It begins, as some of my favorite books do, with an obviously dumb proposal. Matt is talking to a friend in a bar. The friend has a foolproof plan for a kidnapping. He just needs Matt to be the driver. Matt knows this friend is an addict and even when sober is incapable of making rational decisions. So of course Matt turns him down.
But Matt has money problems and other problems that come with being a single parent. The parents of his late wife think his daughter would be better off with them. The pressure on Matt builds. He runs out of options and decides he may as well take a chance on his friend's plan.
From there on, it's not a question of if something will go wrong but of when, and what the consequences will be, and how far Matt is willing to go to survive them.
Much of the pleasure in reading this book comes from its perfect construction. Each complication plays out just long enough, the next one comes along just in time to boost the tension, and it's usually something we didn't see coming but makes sense once we've seen it.
Given the hero's compromises, we know the ending won't be sunshine and puppies. It's a question of how dark the shad of gray will be. This is a very satisfying crime novel.
Twisted City compares well with the noir masterpieces of the early and mid-twentieth century. The prose is crystal clear. It is admirably brief. And it is a voyage into the heart of darkness, to borrow Joseph Conrad's title.
In the first scene, David Miller, the narrator, fumbles his attempt to chat up a woman in a bar. And his wallet is stolen. We sympathize.
As we follow his efforts to get his wallet back, we learn he has recently lost his job as a financial journalist with the Wall Street Journal, and has signed up with a less ethical publication. And his sister has recently died. We sympathize more.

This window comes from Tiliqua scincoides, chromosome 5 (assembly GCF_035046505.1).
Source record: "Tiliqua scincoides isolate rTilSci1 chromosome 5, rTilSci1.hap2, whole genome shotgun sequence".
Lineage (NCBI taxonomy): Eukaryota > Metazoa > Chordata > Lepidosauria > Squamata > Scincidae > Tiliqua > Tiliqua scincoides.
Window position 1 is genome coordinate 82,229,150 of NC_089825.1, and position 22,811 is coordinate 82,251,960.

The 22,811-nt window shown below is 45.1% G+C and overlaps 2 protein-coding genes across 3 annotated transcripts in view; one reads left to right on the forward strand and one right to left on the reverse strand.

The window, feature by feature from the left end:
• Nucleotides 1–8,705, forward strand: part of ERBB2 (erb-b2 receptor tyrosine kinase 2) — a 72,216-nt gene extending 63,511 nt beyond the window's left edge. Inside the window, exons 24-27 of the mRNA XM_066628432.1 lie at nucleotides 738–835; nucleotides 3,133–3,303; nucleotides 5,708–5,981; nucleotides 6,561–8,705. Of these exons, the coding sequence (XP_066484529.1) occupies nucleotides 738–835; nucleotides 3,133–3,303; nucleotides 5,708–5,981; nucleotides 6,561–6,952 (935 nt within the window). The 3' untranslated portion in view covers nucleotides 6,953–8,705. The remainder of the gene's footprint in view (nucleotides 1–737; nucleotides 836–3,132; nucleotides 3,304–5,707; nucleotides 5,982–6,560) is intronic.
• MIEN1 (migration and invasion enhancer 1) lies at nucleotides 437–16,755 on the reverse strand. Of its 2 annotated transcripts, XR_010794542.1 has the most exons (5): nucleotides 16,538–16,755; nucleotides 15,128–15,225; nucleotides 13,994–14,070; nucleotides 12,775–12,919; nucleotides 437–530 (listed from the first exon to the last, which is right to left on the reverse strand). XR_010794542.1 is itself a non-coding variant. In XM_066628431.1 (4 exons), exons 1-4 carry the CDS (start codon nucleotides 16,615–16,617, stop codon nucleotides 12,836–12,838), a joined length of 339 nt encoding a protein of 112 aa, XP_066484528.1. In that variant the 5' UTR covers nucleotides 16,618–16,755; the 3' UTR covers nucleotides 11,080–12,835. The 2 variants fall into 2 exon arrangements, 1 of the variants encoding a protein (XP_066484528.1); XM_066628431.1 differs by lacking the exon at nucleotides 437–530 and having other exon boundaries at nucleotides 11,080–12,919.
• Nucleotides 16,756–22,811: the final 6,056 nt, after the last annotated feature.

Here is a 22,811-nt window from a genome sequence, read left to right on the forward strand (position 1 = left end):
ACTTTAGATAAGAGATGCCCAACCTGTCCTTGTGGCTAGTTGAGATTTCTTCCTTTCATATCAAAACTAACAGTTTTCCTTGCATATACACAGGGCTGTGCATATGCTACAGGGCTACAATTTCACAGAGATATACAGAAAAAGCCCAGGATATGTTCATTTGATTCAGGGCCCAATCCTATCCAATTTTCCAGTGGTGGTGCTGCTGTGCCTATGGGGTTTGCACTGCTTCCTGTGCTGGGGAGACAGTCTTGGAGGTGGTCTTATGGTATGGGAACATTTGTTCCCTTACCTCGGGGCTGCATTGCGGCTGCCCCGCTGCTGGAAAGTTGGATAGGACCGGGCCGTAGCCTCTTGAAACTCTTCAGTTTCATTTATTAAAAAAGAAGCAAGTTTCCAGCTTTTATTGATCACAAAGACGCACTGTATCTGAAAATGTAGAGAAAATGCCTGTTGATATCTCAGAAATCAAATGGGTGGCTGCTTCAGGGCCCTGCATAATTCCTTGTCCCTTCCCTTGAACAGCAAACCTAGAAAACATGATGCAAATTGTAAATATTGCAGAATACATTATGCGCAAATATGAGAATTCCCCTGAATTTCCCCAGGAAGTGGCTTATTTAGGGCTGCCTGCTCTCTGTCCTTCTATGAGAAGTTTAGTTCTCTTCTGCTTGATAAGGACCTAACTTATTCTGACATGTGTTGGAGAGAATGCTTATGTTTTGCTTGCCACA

He gets a chance to retrieve his wallet. He gets chances to improve his love life. He gets chances to advance in his career. But things keep going wrong. He seems to be wallowing in quicksand.
The plot compares to those of Cornell Woolrich. The theme reminds me of James M. Cain. The first-person narrator is worthy of Jim Thompson. And the banality of this evil recalls Patricia Highsmith.
This novel from 2014 belongs with the classics of noir.
Scott Phillips builds suspense quietly, bit by bit. His hero, Charlie Argliss, visits the strip clubs he helps to manage and notices this is the last time he will see these places, speak with these people and do these things. The reader wonders why. Is he ill? Are the clubs shutting down? Is he going somewhere?
The possibilities are whittled down as his plan is revealed. When we see what he's up to, we wonder, can he pull it off? Eventually things start to go wrong, and we wonder how far Charlie is willing to go to see his plan through.
Along the way, we learn a lot about the people who work in strip clubs and those who patronize them. Phillips plays up the irony of their casual acceptance of the bizarre nature of their business. And it doesn't hurt that this is all happening on Christmas Eve.
Ultimately, this novel from 2000 is a dark story, as dark as those by writers like Cornell Woolrich, James M. Cain, Patricia Highsmith, Jim Thompson, and others, half a century earlier. That's quite an accomplishment.